The Other Side of the Lens
October 11, 2010 § 5 Comments
Guest post by Robert Peinert
For the past two years, I worked as a medical photographer and videographer during my graduate studies. While I primarily worked for a general surgery department, I often found myself documenting orthopedic and neurosurgical cases as well, in part due to my boss’ involvement with these other departments. Because of my background – mother was a nurse, father is an orthopedic surgeon – I have spent some time in and around operating rooms and surgeons’ clinics, allowing me to become familiar with the general instruments and supplies used in any case. Because of this, while photographing or filming, I would be often asked to grab something – usually gauze or sterile towels, etc….you know, the simple, everyday stuff.
Late one Wednesday afternoon, I was walking with my boss to the operating room. I was heading to photograph a skin graft of the upper body and face; he was checking-in on the attending and residents about to perform the surgery, then heading to a meeting. He was immediately approached by the head resident for the case: “No one else is available – no medical students, no other residents (those in the hospital were in other cases), and we can’t reach the attending.” My boss said it was not a problem and that I could help with the case. He immediately turned to me and asked if I would assist in the case and he would find someone else to take the desired photographs. I was excited and frightened at the same time. Sure, I had “helped” before; but this would involve scrubbing in, and playing a more involved role in the surgery. A student assistant from the department soon arrived to take the pictures and I explained what specifically they wanted captured; I then went to scrub in. My boss and the resident assured me it would be fine; my boss then explained my background to all the staff involved, and there was a sigh of relief after my boss said, “He is probably more qualified to be in here than some of our first-year medical students.” Trying not to blush – because that made me feel very assured of myself – I was aided by one of the surgical techs as I put my sterile gown and gloves on and nervously awaited instruction.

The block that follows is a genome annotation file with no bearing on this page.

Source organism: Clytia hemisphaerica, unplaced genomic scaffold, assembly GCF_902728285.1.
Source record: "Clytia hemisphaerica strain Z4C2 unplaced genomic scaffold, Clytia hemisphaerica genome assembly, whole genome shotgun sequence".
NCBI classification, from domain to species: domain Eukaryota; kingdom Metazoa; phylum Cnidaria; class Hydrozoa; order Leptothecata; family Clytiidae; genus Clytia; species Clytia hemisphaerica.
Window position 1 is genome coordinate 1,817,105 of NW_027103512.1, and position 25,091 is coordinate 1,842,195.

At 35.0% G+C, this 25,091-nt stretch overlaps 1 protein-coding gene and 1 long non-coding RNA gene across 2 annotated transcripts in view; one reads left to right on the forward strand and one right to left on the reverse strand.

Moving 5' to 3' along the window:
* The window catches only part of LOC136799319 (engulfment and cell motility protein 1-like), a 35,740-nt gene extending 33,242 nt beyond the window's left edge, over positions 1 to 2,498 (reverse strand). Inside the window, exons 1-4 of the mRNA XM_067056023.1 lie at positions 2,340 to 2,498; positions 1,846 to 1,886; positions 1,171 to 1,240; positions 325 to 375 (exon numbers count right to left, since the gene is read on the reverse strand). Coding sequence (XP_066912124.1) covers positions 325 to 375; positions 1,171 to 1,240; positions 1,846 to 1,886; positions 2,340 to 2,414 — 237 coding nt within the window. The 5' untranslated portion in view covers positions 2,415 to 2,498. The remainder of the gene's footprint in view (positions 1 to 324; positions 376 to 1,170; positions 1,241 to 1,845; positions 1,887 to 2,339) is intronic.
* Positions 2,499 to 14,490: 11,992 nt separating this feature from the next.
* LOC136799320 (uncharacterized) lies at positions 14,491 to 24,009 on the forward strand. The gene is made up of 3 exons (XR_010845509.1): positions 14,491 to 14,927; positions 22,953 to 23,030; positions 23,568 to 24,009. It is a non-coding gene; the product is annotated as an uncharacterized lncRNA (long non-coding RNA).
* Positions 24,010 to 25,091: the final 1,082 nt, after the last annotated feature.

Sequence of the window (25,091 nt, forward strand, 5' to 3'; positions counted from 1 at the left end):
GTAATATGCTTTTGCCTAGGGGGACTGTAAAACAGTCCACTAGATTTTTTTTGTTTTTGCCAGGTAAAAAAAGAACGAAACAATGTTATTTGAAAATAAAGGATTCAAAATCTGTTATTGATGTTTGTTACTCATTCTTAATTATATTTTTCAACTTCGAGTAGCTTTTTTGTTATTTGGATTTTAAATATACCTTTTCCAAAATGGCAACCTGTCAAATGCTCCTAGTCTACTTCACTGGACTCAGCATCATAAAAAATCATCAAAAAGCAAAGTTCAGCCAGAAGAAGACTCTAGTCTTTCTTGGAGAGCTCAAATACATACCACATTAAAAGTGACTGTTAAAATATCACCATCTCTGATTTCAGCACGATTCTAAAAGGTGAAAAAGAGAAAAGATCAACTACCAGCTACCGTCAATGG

A lot of my involvement included holding the legs as the donor skin was retrieved. As I looked to my side, I saw the student moving around and taking pictures. That is when it hit me – I went from the medical photographer, to the one in the photograph. Photographers often refer to – and enjoy – being on the “other” side of [or behind] the lens (or camera); but I was on the OTHER side of the camera. It was a slight shock because I now understood how others felt when I was photographing a case.
When I take pictures, because of my knowledge of general operating-room sterile practices, I do not hesitate to move all around to get the “perfect angle.” In fact, I am sure I make most of the OR staff nervous because they are afraid I will bump this or contaminate that.
Once the donor skin was retrieved, it was readied for placement. I was then told to grab a stapler and help attach the skin. Again, this surprised me because I figured I would simply be holding again. My boss eventually came back, along with one of the other head residents; both somewhat surprised by how much I was involved. All the staff seemed surprised at just how much I knew and was capable of doing.
While my attention was focused on the patient, I couldn’t help randomly look over at the person taking photographs….the person doing MY job. I knew I was playing a much more involved role, but it was still weird being a person in the surgery, rather than a person observing/documenting – the role I was more accustom to.
This experience changed my role in the department…and throughout the entire hospital. No, I did not start helping out is every surgery; nor did I give up my role of a medical photographer. However, I found myself more involved in surgeries; more surgeons allowing me to scrub in and assist – or at least to get a closer look. This opportunity led to some exciting things, including – holding a human heart, assisting during an intracranial procedure, and many others.
While I still prefer being the one to photograph surgeries rather than DO them, being able switch roles has definitely made my involvement much more enjoyable and satisfying.
Robert Peinert is a medical photographer based in South Texas. He has been practicing photography for nearly 10 years, with the last three focused on medical and commercial.
Note: The photos in this post are not from the described case.